Maine GOP Platform: a case study in Straw Man fallacy

The following paragraphs are ones I wrote in response to a thread analyzing the Maine GOP Platform (May 8, 2010).  I’m only posting it so that I can refer to it in other posts, such as the very next one on this site.


I hope these comments aren’t too far off topic (making the Constitution mean what they want it to).

The first thing that struck me in the preamble was the setting up of a straw man that starts with a philosophical “conversely”(1) statement.  Not that the statement itself constitutes setting up a strawman, but rather it is stated as something of a justification: It firstly asserts that the enemy exists and identifies what intent of the enemy is, namely to “throw off the shackles of restraint” in order to take control of the people.  (Actually, if the straw man isn’t a distortion of an actual position, but rather the invention of a position with its attribution to your opponent, that’s not Continue reading

Poisoning the Well: Freedom of Speech without Consequences

The other night I listened to a clip from a Sarah Palin speech where she said we had to “hold the press accountable when they’re making things up and not telling the truth.”  In another speech, she says, “They talk down to us. Especially here in the heartland. Oh, man. They think that, if we were just smart enough, we’d be able to understand their policies.”

Before that, I listened to Dr. Laura tell the networks that she wants to “take back” her Second-Amendment Rights to free speech that have been “hijacked” by the likes of Media Matters. This, after she machine-gunned an African American caller into her show with the ‘N’ word.

One of the things I try to do on a regular basis is review logical fallacies and try to identify what it is that I sense is going on in even up-beat sorts of rhetoric. When I consider the tactics that these two women are employing, it occurs to me that some sort of poisoning the well, among other fallacies (such as ad hominem),  is occurring.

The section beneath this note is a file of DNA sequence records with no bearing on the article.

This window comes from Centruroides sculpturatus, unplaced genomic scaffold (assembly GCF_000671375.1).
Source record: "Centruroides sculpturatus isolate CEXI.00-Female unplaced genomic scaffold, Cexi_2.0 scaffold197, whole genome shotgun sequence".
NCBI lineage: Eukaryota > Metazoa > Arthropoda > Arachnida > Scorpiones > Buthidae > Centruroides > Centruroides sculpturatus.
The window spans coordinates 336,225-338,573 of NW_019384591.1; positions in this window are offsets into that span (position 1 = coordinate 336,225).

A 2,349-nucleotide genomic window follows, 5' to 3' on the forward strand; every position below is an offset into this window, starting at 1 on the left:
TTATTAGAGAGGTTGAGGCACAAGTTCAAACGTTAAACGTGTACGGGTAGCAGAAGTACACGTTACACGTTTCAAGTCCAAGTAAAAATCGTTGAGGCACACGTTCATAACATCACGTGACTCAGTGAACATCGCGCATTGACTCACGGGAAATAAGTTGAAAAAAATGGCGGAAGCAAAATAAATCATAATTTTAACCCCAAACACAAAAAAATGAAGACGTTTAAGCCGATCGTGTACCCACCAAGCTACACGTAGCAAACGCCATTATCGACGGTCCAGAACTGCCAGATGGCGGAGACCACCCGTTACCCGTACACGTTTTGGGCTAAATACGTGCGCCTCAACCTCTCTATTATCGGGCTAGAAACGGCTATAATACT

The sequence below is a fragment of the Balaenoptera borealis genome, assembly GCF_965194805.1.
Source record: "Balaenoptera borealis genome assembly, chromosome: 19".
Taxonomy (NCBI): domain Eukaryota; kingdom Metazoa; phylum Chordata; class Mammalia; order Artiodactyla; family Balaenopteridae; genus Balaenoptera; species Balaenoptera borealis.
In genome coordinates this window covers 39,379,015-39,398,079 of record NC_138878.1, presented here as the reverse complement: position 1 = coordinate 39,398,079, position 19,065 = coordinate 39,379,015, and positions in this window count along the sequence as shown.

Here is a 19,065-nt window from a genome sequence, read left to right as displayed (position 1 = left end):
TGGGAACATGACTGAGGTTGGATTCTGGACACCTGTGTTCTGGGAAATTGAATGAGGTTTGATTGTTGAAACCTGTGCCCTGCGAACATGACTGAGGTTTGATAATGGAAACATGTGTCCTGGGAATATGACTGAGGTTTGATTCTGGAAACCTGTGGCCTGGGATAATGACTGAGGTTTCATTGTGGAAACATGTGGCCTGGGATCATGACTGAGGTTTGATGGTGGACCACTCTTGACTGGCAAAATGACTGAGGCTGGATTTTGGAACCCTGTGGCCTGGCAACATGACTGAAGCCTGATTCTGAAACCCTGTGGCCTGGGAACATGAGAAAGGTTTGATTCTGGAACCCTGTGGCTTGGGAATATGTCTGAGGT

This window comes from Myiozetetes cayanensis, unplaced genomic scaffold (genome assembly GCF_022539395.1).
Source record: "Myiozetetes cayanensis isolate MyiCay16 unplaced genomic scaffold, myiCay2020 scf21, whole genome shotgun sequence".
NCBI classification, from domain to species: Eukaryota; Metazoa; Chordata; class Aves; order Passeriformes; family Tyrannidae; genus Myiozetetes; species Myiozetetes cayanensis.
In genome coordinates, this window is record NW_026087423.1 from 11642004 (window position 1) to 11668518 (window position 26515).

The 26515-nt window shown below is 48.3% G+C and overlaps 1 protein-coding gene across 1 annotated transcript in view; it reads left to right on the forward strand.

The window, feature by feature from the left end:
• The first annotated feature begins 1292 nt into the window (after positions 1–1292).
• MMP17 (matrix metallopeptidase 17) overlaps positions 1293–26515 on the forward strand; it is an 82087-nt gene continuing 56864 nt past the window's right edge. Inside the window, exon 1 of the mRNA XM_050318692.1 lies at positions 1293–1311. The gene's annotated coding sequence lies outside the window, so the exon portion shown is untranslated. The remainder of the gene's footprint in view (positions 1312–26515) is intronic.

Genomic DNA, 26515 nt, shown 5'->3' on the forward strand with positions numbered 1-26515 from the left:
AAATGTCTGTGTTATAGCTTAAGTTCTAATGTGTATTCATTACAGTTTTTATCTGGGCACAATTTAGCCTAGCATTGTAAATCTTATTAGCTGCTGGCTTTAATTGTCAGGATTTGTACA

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pthd, pthd, pthd — Meep meep!

A friend of my said, in the course of a conversation of a political nature, that, since politics is in its current state with the strength of extreme characterizations of partisan positions, providing ample fodder for humorists, Colbert is successful; and he would not be as successful if this were not the case.

My first thought was this was a tautological (petitio principii, begging the question, or circulus in probando, circular reasoning) because it sounded like he was saying, “Colbert is successful in the current circumstances that allow him to be funny, but under different circumstances, he would not be successful.”  The circle would happen by unconsciously accepting the assumption that the requirement for his success is due to the extremes in political positions, actions, statements, etc.  If there were not extremes, which create comedic fodder, Colbert would not be “successful.”

But I wasn’t sure, so I peppered him with an opening salvo of queries. The exercise was to try pealing back the layers of assumption for some sort of insight into why he would make such a statement and reveal what he was “really saying.”

Note: when I say “humor”, I mean humor, comedy, and satire; by humorist, I mean humorist, comedian, and satirist.

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